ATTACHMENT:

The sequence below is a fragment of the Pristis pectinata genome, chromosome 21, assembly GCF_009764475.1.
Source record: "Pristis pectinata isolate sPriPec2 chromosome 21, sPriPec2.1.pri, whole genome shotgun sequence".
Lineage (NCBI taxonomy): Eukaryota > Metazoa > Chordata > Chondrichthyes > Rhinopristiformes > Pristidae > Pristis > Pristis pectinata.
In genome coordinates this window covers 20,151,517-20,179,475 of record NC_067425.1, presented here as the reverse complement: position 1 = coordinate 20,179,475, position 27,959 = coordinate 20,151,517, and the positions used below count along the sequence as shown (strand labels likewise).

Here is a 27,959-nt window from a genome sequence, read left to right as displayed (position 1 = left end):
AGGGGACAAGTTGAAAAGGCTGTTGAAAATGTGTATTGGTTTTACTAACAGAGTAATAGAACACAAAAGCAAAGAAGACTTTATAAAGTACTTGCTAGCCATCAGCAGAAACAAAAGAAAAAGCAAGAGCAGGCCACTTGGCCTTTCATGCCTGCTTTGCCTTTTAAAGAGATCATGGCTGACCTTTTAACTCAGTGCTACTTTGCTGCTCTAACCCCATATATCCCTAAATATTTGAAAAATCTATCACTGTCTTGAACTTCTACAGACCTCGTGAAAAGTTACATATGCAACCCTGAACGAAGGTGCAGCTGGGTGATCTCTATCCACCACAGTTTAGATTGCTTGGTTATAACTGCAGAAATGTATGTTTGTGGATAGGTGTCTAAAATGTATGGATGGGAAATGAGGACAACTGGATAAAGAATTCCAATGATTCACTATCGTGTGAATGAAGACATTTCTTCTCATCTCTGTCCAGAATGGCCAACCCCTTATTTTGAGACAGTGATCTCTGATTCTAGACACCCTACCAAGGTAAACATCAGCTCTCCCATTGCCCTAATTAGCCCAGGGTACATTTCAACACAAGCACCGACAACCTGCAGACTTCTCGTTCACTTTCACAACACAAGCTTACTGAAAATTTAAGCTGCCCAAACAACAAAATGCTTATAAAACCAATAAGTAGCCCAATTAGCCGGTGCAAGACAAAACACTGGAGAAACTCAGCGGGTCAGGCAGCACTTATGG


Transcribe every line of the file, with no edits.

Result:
The sequence below is a fragment of the Pristis pectinata genome, chromosome 21, assembly GCF_009764475.1.
Source record: "Pristis pectinata isolate sPriPec2 chromosome 21, sPriPec2.1.pri, whole genome shotgun sequence".
Lineage (NCBI taxonomy): Eukaryota > Metazoa > Chordata > Chondrichthyes > Rhinopristiformes > Pristidae > Pristis > Pristis pectinata.
In genome coordinates this window covers 20,151,517-20,179,475 of record NC_067425.1, presented here as the reverse complement: position 1 = coordinate 20,179,475, position 27,959 = coordinate 20,151,517, and the positions used below count along the sequence as shown (strand labels likewise).

Here is a 27,959-nt window from a genome sequence, read left to right as displayed (position 1 = left end):
AGGGGACAAGTTGAAAAGGCTGTTGAAAATGTGTATTGGTTTTACTAACAGAGTAATAGAACACAAAAGCAAAGAAGACTTTATAAAGTACTTGCTAGCCATCAGCAGAAACAAAAGAAAAAGCAAGAGCAGGCCACTTGGCCTTTCATGCCTGCTTTGCCTTTTAAAGAGATCATGGCTGACCTTTTAACTCAGTGCTACTTTGCTGCTCTAACCCCATATATCCCTAAATATTTGAAAAATCTATCACTGTCTTGAACTTCTACAGACCTCGTGAAAAGTTACATATGCAACCCTGAACGAAGGTGCAGCTGGGTGATCTCTATCCACCACAGTTTAGATTGCTTGGTTATAACTGCAGAAATGTATGTTTGTGGATAGGTGTCTAAAATGTATGGATGGGAAATGAGGACAACTGGATAAAGAATTCCAATGATTCACTATCGTGTGAATGAAGACATTTCTTCTCATCTCTGTCCAGAATGGCCAACCCCTTATTTTGAGACAGTGATCTCTGATTCTAGACACCCTACCAAGGTAAACATCAGCTCTCCCATTGCCCTAATTAGCCCAGGGTACATTTCAACACAAGCACCGACAACCTGCAGACTTCTCGTTCACTTTCACAACACAAGCTTACTGAAAATTTAAGCTGCCCAAACAACAAAATGCTTATAAAACCAATAAGTAGCCCAATTAGCCGGTGCAAGACAAAACACTGGAGAAACTCAGCGGGTCAGGCAGCACTTATGG